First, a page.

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Godzdogz

The blog of the Dominican student brothers at Blackfriars, Oxford.

Built on the four pillars of our Dominican life – preaching, prayer, study, and community – Godzdogz offers many resources for exploring the Catholic Faith today.
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Lent Week 3: Monday

Monday, March 28, 2011
Today's reading: 2 Kings 5:1ff; Psalm 42:2, 3; 43:3, 4; Luke 4:24-30


As the hind longs for the running waters,
so my soul longs for you, O God.
Athirst is my soul for God, the living God.
When shall I go and behold the face of God?
Send forth your light and your fidelity;
they shall lead me on
And bring me to your holy mountain,
to your dwelling-place.
Then will I go in to the altar of God,
the God of my gladness and joy;

Then will I give you thanks upon the harp,
O God, my God!

My soul is longing for holiness and fidelity. My soul is longing for true love. My soul is longing for God. Christ is the prophet who brings us all this. Generously, he grants us all what we are longing for. It is free, and for us to receive. But to be able to open ourselves to God's gifts, we need one thing.

In the first reading, we hear about Naaman the Syrian, the army commander of the king of Aram. He wants to be healed. He is a man of power, a mighty man. But he has got a disease from which there is no cure, leprosy. He sets out from his homeland, with horses and chariots filled with gifts, to ask for help from the prophet Elisha. Elisha sends him a message ordering Naaman to wash himself in the river of Jordan seven times. Naaman gets upset, offended, and cries out: “I thought that he would surely come out and stand there to invoke the Lord his God, and would move his hand over the spot, and thus cure the leprosy”. The army commander is longing to be healed. But the prescription is just not the way he expected it to be.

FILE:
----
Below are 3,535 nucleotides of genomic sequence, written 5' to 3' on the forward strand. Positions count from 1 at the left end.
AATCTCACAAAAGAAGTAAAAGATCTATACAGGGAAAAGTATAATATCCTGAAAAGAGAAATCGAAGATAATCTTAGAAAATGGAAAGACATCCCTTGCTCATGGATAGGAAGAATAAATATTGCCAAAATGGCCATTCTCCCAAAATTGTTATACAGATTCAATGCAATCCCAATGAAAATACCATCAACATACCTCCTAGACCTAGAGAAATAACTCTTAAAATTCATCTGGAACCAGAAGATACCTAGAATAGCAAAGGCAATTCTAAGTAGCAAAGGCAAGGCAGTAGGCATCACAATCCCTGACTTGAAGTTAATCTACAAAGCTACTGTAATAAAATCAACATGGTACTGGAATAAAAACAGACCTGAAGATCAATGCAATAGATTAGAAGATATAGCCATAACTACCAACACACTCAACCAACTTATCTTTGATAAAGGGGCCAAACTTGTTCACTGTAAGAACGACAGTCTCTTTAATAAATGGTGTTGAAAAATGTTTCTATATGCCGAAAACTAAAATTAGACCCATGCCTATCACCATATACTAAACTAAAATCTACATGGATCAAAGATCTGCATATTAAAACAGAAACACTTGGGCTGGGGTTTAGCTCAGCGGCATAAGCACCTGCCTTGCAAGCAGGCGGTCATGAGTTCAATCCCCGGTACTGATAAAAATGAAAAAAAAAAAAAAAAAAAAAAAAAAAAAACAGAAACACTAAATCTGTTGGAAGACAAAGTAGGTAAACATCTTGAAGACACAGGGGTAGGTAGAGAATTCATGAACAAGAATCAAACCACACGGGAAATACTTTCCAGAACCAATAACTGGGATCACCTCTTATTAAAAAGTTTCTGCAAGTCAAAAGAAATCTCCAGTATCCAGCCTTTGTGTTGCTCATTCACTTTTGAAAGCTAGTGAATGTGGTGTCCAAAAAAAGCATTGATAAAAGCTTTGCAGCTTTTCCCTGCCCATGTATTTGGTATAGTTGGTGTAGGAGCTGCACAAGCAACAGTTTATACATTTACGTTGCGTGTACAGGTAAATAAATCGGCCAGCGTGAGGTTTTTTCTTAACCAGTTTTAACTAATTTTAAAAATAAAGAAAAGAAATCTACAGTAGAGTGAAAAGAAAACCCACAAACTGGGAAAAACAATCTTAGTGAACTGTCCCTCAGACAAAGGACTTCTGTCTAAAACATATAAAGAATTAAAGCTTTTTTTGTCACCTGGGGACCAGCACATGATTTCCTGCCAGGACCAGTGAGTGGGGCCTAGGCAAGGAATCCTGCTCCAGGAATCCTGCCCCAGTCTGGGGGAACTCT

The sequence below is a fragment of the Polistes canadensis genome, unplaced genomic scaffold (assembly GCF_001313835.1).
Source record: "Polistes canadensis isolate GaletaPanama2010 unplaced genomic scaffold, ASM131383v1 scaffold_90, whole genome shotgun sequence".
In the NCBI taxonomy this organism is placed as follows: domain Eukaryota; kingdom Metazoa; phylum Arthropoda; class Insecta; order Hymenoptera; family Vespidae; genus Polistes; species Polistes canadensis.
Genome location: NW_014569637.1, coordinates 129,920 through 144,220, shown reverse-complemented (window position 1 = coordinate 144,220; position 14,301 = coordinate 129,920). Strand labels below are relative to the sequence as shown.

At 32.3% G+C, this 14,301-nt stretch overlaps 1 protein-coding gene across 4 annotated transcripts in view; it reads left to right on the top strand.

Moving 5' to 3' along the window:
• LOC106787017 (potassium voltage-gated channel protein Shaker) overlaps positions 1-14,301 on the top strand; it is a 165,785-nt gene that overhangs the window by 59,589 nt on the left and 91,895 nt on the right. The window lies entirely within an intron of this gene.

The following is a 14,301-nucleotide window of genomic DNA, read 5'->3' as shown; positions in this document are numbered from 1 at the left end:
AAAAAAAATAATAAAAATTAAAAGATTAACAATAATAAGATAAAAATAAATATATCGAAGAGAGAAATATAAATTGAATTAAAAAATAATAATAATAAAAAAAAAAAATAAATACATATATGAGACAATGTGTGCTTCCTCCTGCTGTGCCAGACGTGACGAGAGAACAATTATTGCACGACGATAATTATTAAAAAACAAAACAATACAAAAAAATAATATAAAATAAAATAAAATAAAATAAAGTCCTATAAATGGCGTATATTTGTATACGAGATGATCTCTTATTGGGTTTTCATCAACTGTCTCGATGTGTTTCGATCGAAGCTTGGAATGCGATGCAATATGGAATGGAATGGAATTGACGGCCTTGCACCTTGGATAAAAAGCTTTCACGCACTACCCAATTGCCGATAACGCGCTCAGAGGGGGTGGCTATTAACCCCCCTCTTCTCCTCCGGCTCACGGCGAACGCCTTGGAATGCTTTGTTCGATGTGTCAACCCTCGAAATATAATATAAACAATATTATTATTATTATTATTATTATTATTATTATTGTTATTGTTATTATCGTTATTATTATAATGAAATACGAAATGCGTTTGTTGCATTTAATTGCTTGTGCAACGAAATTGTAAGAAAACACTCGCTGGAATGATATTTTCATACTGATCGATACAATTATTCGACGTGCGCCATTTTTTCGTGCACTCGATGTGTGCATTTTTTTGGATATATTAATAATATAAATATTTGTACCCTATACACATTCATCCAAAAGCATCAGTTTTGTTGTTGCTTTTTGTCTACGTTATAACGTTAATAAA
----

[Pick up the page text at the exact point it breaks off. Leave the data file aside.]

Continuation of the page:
This reading has one important thing in common with today’s Gospel. Jesus is back in his home village, where he has grown up. He has played in the streets, participated in feasts and daily life, he has belonged to this little society for years. The people here know him. Now he proclaims his prophetic identity. Sure, the people are hoping for a Messiah, a liberator that will set them free from the Roman domination and restore Israel in its splendour. But surely it cannot be this Nazarene?

Isn’t it often the same in our lives? Oh, I want to serve and work for God, but who said that I’m the one who has to make sure we’ve got bread and milk in the house at all times, that I have to take out the garbage? We just as well say: I’ll do anything for God, as long as I can decide what to do! 

To receive the gifts of God, we are challenged to let go of our own view. To follow Christ is to search for his path, to do his will. How can we best serve Him? It is a useful exercise of humility to abandon our limited perspective to search for him whose view is anchored in love and truth.

The psalm expresses our deepest desire in human life, to be close to our creator. Let us then pray with the psalm, as we are on our way to the Holy Mountain, that He will send forth his light and his fidelity; that they shall lead us and we may be united with the God of our gladness and joy…

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